As far as knowing about the poor planning, hindsight gets the best of us sometimes. I don't think anyone could have foreseen the kind of gross mismanagement we have witnessed. I was against the war, but I never anticipated that the civilians would ignore the military brass to this degree.
The Iraq stuff is happening in a context. We have to remember that we have elections in 6 months and Democrats are in a really great position. Thus, we're playing not to lose in a sense. That's why Democrats are being so cautious in how they talk about Iraq. Is it frustrating? Sure. Stupid? Possibly. Understandable? Definitely.
Amen. I'm born and raised in the South, descended from men who fought and died in that awful war. They were brave men, but they were fighting for slavery. I've seen people trying to rewrite history my whole life, and I'm sick of it. The Civil War was about a state's right to secede and make its own rules about the rights of citizens. Thankfully, a great President led the U.S. to victory and restored our Union.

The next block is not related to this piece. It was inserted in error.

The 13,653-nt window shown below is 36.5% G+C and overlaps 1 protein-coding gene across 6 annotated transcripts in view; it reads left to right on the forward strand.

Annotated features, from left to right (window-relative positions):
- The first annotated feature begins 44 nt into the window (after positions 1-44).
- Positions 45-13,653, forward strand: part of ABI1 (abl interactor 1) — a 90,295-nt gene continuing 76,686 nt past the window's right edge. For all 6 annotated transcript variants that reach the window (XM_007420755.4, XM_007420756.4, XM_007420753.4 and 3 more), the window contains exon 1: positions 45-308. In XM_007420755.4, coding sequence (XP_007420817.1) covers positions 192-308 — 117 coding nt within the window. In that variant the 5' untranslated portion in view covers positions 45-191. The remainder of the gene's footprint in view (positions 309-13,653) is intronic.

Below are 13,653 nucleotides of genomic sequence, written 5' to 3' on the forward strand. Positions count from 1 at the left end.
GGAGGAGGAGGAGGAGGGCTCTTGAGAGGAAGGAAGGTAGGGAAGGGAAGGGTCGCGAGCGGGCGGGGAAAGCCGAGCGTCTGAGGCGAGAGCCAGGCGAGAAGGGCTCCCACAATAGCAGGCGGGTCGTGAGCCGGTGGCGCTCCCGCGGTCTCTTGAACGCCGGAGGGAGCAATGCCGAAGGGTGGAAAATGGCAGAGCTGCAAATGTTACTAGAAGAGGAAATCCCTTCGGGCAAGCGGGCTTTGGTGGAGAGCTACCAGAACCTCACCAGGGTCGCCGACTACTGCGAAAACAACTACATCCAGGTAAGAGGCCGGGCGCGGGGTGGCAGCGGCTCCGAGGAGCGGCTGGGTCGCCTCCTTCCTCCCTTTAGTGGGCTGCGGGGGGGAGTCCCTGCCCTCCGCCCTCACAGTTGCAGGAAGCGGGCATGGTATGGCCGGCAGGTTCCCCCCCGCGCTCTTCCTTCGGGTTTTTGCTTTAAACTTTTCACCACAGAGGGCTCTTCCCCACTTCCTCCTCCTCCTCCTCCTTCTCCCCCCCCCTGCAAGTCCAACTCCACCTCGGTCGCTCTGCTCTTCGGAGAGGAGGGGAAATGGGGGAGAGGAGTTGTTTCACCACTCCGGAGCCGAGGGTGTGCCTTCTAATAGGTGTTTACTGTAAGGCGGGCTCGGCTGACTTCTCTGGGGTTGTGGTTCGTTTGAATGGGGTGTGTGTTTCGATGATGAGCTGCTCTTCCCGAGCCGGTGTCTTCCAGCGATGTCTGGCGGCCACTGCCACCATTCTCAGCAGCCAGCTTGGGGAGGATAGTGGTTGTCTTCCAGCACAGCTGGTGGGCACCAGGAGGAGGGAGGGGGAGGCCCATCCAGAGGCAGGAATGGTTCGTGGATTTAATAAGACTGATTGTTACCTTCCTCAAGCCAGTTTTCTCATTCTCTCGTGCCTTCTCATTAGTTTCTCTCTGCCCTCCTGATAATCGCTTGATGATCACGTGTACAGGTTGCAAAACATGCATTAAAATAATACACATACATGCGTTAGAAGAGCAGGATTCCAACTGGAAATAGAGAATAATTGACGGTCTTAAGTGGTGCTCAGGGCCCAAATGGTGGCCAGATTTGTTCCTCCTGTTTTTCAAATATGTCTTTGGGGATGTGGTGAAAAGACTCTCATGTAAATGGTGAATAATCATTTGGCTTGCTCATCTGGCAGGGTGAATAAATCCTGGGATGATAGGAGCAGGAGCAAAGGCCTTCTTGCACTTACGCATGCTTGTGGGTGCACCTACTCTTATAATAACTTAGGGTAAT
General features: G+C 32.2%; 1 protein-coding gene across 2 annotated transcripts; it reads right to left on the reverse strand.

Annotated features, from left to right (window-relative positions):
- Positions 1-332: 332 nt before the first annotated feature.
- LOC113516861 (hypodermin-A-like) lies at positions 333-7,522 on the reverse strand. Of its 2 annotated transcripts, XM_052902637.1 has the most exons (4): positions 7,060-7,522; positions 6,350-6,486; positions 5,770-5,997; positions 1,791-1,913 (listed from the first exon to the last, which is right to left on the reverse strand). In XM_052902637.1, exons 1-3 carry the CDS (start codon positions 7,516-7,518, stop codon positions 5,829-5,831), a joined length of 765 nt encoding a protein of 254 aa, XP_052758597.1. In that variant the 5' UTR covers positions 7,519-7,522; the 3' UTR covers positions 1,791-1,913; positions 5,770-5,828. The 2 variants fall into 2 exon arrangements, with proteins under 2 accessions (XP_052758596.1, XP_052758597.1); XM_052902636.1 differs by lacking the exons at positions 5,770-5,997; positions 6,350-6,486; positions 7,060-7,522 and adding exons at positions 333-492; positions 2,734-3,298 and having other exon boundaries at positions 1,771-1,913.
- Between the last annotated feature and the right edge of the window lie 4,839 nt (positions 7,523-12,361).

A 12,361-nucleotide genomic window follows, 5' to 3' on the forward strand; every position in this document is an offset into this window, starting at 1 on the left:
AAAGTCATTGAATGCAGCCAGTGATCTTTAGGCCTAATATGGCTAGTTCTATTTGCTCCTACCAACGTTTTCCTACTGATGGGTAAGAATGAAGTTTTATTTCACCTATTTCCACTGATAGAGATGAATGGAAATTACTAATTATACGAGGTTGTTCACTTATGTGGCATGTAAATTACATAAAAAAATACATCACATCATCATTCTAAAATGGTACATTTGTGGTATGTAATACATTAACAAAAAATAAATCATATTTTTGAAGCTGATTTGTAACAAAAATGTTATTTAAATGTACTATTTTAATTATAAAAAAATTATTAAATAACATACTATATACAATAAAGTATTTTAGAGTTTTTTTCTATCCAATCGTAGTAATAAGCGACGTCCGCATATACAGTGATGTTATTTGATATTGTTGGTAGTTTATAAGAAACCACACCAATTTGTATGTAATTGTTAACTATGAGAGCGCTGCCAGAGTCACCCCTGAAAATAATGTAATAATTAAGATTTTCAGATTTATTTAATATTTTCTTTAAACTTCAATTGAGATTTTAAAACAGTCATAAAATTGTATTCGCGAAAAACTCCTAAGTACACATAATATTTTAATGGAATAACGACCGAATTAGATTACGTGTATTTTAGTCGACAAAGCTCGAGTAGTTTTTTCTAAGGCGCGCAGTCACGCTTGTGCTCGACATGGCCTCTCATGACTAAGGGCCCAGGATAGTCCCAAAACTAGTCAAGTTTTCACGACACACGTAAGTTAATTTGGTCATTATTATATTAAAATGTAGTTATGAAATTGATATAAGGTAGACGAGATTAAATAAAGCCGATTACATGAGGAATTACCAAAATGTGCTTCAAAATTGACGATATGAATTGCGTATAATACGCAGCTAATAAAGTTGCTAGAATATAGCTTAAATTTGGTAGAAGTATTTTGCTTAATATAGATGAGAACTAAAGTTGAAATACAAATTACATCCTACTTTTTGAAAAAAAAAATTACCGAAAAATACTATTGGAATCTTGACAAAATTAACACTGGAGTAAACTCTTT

I can see where Webb is coming from, defending those who gave their lives on the battlefield. Lincoln did the same. But we can't pretend that the war was something it wasn't.
I think you misrepresent some of HRC's positions with regards to Iraq, but my main qualm is your insinuation that it would not have been a good move to send more troops into Iraq. Ask anyone at the Pentagon, they'll tell you that if we had gone in with a larger invading force, we would not have seen these levels of casualties. A massive force would have enabled us to impose our will on the country and take control of the situation, rather than letting the insurgency gain strength.
As I understand it, HRC's position on getting out of Iraq is different from the President's in that she wants the Iraqis to stand up within the next 18 months or we will start talking about leaving. Bush hasn't said that; his position is "we stay as long as I say so"